Interactive events offered at Chase basecamp - like the daily fitness classes, mentoring sessions and business headshots from a professional photographer - brought a crowd to the room even between panel discussions. Free Wi-Fi and a daily happy hour, powered by Pepin Distributing, were also available at District 3 all week. 

Stemmer says the organizing team emphasized making connections as the focus of Tampa Bay Startup Week 2016 because they wanted to relay “something specific” to the crowd. “We know, at Tampa Bay Startup Week, that a single connection can change the course of you as an individual or your business.”

Florida State University graduate Edwin Espinoza traveled from Orlando to attend the Startup Week kick off ceremony because he says it seems like a valuable resource for networking. 

Students from the University of Tampa and University of South Florida were also present at Tampa Bay Startup Week events.

“Get out there and collaborate,” Stemmer urges. “Make the connection.”

Beyond Tampa Bay: Startup Week’s national impact

“Think about where we were six years ago, where this city was, where our tech community was in Tampa, Florida,” Mayor Bob Buckhorn told the crowd at the kickoff ceremony. “The brain drain was a one-way street out of the state, out of this city. We were at risk of losing all of our best and brightest kids.”

Instead, Buckhorn said, Tampa vowed to change its economic DNA: “We’re not going to be a call center economy any more. Think about how we have risen from the ashes of the wreckage of that recession – and it’s the emergence of the tech sector that’s driving a lot of that recovery. Tampa Bay has created more jobs in the last three out of the five years than any place else in the state of Florida."

“Some of those jobs are your jobs. Some of those companies are your companies,” Buckhorn said.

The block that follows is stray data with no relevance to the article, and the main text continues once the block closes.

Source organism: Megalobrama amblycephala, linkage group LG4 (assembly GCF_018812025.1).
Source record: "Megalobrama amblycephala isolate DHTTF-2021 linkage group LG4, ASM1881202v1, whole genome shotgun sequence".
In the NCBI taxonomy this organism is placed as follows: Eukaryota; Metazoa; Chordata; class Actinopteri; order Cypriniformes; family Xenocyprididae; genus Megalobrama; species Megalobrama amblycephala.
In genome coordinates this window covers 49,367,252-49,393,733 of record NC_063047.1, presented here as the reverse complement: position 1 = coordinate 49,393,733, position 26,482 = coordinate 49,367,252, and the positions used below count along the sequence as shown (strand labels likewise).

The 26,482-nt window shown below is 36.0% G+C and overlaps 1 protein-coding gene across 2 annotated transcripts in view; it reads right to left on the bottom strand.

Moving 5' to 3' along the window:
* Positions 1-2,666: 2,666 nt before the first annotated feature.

Later, he took a spin on the DJ booth.

One of the most anticipated events of Tampa Bay Startup Week was the 1776 Challenge Cup, a local round of a global pitch competition backed by venture capitalists 1776. The winner of the regional competition: Tembo Education, a startup mobile application that 83 Degrees profiled when the young business was competing in the Hult Prize finals in December 2015. 

The team, led by Phil Michaels and Ulixi Hawaii, helps parents in urban slums become home educators through a standardized education protocol that is delivered via SMS text messaging.

The 1776 Challenge Cup second place winner was car sales platform UpValet, developed by Tampa entrepreneur Ty Mathen, and third place went to Tesser Health, a Miami-based pharmacy price comparison application.

Organizing an event like Tampa Bay Startup Week is “crazy; it’s like a whirlwind of things happening all at once,” Stemmer says. “But it’s really rewarding. And when you get to see these people here, actually here making connections and becoming friends with each other, and collaborating with each other, it really puts into perspective the whole tech community.”

Please share your favorite moments or take-aways from Startup Week Tampa Bay in the Facebook comment section below, or by Tweeting @83DegreesMedia.
Enjoy this story? Sign up for free solutions-based reporting in your inbox each week.

Read more articles by Justine Benstead.

Justine Benstead is a feature writer for 83 Degrees Media in the Tampa Bay region of Florida.